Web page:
Hodgkin and Huxley (HH) were able to reliably measure the voltage- and time-dependent changes in sodium and potassium conductance (gna and gk) during the action potential (Figure 2.11 [Hille]). The story that emerged from such experiments is now part of the core knowledge of all neurophysiologists. After a suprathreshold voltage step, gna quickly rises and falls while gk slowly increases to a steady state (Figure 2.11 [Hille]). In a cell that is not voltage-clamped, this increase in gna causes Vm to rapidly approach Ena. However, the subsequent gk increase, and gna decrease, causes Vm to quickly fall back down to the resting potential near Ek. HH quantified these conductance changes in a model with explanatory and predictive power that only continues to grow. In what follows, I will describe in more detail their model of gk and gna.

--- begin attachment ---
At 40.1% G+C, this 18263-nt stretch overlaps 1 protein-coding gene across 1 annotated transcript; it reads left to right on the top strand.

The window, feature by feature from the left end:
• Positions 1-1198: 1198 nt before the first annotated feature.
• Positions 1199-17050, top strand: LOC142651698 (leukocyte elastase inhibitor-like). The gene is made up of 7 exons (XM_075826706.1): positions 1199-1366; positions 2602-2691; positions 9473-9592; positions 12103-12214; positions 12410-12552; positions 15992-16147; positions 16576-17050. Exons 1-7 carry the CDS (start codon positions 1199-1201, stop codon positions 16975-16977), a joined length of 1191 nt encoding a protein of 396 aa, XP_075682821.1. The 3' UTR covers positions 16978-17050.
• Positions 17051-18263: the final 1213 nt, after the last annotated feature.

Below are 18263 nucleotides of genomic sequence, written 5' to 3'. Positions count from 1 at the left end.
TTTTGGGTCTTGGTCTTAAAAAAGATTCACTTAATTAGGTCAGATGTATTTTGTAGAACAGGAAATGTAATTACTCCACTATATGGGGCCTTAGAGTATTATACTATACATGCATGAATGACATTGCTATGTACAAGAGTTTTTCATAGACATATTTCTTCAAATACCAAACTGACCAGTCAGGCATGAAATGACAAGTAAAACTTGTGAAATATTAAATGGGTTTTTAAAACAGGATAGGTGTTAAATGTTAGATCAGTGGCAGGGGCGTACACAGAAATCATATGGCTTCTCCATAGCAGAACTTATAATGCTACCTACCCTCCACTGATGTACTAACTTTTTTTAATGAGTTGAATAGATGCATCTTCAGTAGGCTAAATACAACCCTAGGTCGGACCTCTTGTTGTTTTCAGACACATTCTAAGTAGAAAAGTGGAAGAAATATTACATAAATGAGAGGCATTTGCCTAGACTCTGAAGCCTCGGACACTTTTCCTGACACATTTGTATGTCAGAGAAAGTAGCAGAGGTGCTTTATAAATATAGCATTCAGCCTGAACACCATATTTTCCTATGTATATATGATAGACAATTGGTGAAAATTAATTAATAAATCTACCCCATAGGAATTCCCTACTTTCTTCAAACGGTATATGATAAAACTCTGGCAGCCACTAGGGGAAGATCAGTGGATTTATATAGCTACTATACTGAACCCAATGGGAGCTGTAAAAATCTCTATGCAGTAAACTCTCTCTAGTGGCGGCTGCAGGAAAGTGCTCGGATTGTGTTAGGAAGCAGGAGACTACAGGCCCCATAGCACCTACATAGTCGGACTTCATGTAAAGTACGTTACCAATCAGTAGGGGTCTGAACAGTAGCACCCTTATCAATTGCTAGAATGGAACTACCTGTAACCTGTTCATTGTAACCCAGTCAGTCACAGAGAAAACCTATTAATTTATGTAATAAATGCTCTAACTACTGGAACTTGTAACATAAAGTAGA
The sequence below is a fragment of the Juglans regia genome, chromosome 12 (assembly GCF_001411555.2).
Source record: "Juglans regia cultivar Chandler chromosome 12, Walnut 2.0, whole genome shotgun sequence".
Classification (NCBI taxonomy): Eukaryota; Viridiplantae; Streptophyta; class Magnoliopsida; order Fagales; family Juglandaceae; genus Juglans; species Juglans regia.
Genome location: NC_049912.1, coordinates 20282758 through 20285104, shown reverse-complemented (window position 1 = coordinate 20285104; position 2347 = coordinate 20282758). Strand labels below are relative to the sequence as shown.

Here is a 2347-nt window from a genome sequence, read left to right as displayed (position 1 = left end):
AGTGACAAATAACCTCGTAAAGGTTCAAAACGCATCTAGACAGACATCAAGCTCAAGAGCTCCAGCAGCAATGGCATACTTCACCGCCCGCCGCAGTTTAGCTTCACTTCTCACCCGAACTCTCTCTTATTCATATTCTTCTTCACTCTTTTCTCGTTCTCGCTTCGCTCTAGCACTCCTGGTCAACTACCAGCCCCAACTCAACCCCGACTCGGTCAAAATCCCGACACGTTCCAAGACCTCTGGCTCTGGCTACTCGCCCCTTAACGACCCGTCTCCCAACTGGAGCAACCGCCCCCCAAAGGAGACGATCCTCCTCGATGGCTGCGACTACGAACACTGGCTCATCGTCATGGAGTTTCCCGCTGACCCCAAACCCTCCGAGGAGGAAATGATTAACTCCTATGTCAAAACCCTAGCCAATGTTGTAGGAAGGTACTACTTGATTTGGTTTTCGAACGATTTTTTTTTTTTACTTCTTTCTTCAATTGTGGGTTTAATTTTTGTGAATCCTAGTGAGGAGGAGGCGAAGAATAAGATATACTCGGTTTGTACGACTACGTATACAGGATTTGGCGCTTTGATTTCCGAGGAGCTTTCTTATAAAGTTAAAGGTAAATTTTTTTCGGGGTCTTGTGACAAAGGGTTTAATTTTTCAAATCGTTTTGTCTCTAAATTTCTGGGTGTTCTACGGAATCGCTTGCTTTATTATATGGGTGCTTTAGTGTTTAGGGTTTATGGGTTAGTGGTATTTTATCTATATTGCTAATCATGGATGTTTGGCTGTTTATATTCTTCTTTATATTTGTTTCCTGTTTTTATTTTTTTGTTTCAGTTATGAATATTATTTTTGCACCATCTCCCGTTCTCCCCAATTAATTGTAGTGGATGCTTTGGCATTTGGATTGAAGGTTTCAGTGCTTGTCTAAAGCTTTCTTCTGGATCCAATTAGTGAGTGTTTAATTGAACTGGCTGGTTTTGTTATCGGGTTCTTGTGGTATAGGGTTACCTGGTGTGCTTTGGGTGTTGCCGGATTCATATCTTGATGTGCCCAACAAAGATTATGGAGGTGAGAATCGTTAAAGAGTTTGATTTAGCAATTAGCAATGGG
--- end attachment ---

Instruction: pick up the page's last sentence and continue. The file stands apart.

Each time I revisit the HH corpus, I am impressed by their profound creativity, technical skills (both quantitative and experimental), and luck.